So how about you, dear readers. Do you have a pipe that that can take it the way Old George does? Let me know.
…and the mystery is solved. Thanks to some hard work by one of my readers..
The pipe maker is a Per Georg Jensen. Now working for MacBaren tobacco. I clipped this from the MacBaren website and I hope they will forgive me for this:
So, there he is.
I went to visit my friend and partner in crime, Benner, yesterday. The reason for this visit was to deliver a pipe for repair and to collect some some new pieces for my sales site. It’s always a pleasure to visit friends and yesterday was no exception. We chatted, got our business done and smoked a pipe together over a beer. An afternoon well spent. I selected some lovely pipes too. Keep an eye on the sales site.
As I was about to leave Benner asked me to wait for a second, he had something for me. Off he went to wherever it is he hides the good stuff and came back with a pipe sock in his hand.
“This is the ugliest pipe Karl Erik Ottendahl ever made.” He said. “It lacks style, form, grain and shape. It’s so ugly that I won’t sell it and at the same time, I don’t want to keep it. You might think it’s a great pipe. I don’t. It’s yours if you want it. Smoke it. Don’t sell it.”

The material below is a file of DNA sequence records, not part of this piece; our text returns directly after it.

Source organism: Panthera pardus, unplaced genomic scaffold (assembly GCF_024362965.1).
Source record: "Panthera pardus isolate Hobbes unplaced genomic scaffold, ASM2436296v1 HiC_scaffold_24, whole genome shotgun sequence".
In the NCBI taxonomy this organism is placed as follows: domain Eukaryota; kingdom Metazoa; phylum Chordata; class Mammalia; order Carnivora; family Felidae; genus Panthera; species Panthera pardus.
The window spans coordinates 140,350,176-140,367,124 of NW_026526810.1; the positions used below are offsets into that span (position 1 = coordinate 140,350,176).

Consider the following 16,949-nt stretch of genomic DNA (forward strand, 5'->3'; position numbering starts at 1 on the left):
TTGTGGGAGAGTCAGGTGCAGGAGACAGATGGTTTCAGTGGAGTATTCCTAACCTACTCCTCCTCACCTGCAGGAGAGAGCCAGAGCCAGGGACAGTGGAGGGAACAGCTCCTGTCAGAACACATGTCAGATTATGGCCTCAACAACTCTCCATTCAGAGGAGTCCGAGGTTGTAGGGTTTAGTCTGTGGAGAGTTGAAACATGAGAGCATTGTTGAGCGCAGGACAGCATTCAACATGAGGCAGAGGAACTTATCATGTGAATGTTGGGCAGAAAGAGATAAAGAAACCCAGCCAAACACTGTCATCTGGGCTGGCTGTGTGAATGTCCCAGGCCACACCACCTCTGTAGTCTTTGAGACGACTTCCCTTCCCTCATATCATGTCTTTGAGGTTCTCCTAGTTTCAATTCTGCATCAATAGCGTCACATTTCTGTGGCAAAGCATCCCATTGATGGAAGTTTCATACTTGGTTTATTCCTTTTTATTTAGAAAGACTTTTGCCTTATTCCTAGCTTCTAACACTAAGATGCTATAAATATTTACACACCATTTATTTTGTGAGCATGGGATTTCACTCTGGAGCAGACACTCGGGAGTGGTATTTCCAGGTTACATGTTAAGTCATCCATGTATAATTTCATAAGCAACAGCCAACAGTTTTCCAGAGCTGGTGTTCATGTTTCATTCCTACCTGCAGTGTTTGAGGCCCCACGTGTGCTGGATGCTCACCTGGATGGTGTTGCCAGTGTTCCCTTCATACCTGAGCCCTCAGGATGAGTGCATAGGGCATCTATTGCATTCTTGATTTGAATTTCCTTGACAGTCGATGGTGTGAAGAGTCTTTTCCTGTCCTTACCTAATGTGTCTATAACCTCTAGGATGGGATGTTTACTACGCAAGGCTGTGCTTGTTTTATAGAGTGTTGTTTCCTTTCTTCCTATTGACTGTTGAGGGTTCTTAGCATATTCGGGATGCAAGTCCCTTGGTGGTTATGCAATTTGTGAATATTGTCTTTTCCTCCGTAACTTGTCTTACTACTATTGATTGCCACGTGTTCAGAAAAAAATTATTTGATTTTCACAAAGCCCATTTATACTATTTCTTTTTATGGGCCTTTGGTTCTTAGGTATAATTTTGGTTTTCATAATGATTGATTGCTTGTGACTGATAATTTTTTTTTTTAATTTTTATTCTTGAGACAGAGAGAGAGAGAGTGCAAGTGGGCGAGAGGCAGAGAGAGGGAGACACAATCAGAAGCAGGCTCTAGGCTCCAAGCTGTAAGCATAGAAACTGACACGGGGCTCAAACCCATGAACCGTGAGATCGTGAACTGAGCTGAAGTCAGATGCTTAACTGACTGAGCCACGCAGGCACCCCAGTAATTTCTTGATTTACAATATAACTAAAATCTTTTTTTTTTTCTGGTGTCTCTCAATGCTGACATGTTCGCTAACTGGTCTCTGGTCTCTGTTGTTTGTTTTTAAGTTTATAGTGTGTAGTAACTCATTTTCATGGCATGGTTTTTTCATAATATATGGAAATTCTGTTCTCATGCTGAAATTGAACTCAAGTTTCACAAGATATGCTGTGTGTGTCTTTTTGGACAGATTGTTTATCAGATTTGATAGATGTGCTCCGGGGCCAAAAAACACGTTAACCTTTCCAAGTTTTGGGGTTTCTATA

Benner and Karl Erik were great friends and colleagues. This meant something to him. Benner knows I like large pipes. I think he believed he’d found a good home for it, and hence, “Smoke it, don’t sell it.”
Well, I said, Thanks Benner. I’ll take it and give it a try.
I smoked it today. He’s absolutely right about the pipe. Looking at it, it isn’t pretty. It’s a clump of a pipe. Big bowl, off centre and the shank is out of line. Not only that, the shank is not even. It has a bulge on one side close to the bowl and is curved inward by degrees on the other side. The mouthpiece is also out of whack, both horizontally and vertically. The shank does not meet the bowl evenly on both sides. The bowl is not round. Even the conical relief on the stem is uneven and out of line with centre. Aesthetically speaking, this one is a disaster. The grain is hopeless too. There is very little. In fact, it has a rather large and unsightly blob of a knot on the right hand bottom of the bowl which counterbalances what might be straight grain on the left.
There is a little redeeming birds eye on the rim, but that’s it.
It is heavy, out of balance and surprisingly comfortable to hold.
As I left Benner he said something else. “You never know” he said, “it may turn out to be the best smoker you have.”
You know what? He may be right. The airway is perfect even though this pipe is bored for a filter. I threw the filter away. I can’t stand ‘em. The internal engineering is absolutely on the money. The pipe smokes perfectly and easily. No tugging on this one. Smoke simply flows through it. Delightful.